• KusterBeaton October 23rd, 2012 7:50 PM

    Yes! I love love love what Roula said about how if you have to summarize someone summarize them as a human being, because really what’s more important than that?ALSO– you guys should do an article about the Syrian revolution, there’s so much going on and though it’s not easy to get in touch with people inside Syria I just found out that a group of Syrian women formed an all women’s resistance brigade and are fighting on the frontline in Aleppo. Also Syrian writer Samar Yazbek wrote a book called A Woman in the Crossfire: Diaries of the Syrian Revolution about the first 100 days of the revolution which I HIGHLY recommend. It’s just a crazy and sad thing but beautiful in the way that the Syrian people are persevering. THAT IS ALL.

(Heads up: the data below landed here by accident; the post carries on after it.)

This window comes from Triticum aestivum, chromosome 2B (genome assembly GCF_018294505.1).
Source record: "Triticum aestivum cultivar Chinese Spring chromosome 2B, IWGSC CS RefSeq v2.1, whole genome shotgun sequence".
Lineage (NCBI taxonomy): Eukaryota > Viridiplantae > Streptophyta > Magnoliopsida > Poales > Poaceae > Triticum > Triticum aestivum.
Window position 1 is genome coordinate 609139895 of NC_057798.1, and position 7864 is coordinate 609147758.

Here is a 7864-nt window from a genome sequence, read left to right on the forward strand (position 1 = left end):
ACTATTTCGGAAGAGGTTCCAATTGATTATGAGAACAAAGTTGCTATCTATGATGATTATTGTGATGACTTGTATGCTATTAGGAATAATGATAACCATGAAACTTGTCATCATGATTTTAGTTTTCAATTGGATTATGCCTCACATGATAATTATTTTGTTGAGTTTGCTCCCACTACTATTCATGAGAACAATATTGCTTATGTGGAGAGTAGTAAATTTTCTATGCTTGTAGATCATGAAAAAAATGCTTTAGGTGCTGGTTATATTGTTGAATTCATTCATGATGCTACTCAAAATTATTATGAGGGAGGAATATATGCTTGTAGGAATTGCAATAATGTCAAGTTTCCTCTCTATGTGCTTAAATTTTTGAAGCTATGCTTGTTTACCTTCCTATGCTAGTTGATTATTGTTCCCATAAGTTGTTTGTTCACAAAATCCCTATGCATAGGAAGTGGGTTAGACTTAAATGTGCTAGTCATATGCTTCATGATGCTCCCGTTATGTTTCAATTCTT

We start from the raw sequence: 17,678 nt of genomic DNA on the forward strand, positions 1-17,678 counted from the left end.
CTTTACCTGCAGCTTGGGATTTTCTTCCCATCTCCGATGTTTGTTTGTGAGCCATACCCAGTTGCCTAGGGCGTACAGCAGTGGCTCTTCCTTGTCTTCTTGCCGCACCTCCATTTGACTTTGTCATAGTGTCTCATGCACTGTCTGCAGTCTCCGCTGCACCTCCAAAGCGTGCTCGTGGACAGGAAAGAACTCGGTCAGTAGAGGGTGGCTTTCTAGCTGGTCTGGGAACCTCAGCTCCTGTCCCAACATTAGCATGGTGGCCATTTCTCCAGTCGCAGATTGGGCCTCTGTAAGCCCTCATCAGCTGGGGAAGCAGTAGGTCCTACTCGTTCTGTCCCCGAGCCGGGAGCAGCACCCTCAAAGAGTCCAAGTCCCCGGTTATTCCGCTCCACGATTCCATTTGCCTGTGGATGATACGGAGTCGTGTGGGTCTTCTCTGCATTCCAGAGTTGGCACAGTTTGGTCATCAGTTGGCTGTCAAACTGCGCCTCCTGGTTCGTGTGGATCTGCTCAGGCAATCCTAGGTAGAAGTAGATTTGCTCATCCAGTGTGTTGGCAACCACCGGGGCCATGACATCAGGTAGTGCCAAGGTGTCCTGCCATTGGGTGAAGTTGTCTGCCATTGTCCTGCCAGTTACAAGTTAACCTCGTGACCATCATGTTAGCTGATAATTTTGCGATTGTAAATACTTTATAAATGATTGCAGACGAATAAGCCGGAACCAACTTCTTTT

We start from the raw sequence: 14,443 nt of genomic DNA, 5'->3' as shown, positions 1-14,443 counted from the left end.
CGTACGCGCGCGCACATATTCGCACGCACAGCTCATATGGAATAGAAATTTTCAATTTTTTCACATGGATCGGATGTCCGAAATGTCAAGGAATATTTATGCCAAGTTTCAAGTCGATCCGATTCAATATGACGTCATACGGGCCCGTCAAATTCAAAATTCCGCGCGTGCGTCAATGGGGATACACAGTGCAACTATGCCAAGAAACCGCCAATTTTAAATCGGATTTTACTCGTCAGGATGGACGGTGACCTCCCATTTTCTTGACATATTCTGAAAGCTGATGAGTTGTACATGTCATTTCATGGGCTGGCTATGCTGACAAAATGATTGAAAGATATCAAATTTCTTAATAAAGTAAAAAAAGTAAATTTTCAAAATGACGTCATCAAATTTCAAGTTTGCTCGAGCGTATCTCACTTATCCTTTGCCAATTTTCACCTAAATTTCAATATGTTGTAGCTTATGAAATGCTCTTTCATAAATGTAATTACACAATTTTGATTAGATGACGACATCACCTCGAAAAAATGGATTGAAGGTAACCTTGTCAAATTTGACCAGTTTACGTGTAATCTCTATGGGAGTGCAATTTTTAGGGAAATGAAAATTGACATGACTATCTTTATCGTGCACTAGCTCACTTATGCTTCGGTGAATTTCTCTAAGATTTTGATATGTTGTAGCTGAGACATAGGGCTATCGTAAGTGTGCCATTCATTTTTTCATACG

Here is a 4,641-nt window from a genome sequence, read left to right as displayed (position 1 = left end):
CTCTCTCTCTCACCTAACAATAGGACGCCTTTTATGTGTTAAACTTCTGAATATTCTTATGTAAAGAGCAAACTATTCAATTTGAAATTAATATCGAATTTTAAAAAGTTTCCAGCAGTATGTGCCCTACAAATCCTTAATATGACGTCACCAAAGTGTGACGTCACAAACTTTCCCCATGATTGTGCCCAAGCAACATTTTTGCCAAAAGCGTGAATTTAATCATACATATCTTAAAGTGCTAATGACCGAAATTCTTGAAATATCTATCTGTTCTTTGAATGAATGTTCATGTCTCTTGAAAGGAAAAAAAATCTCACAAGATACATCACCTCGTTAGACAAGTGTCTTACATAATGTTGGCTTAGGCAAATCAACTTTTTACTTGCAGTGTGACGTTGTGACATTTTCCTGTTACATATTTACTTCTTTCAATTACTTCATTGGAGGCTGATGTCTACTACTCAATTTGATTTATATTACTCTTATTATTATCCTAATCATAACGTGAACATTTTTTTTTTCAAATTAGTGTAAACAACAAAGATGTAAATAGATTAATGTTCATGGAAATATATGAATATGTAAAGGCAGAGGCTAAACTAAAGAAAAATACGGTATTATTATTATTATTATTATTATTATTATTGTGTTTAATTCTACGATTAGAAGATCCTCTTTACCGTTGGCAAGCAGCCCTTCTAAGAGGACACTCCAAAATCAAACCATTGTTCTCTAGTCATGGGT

• Olivia October 23rd, 2012 8:36 PM

    This is really great. Opened my eyes.

  • Nomi October 23rd, 2012 8:53 PM

    This girl is very brave and kudos to her for standing up for what she believes in. However, I would like to hear a little more about Israel’s side. Plenty of times Israelis are held prisoner in Pakistan with unfair treatment and there is little to no media attention about most of these cases (excepting Gilad Shalit).

  • AnaRuiz October 23rd, 2012 10:55 PM

    That’s new to me, a Muslim supporting the Palestinian cause.

    • puffling October 24th, 2012 12:34 AM

      Palestinians are predominately Muslim though! Most Palestine solidarity work I have seen has been done by Muslims!

    • puffling October 24th, 2012 12:37 AM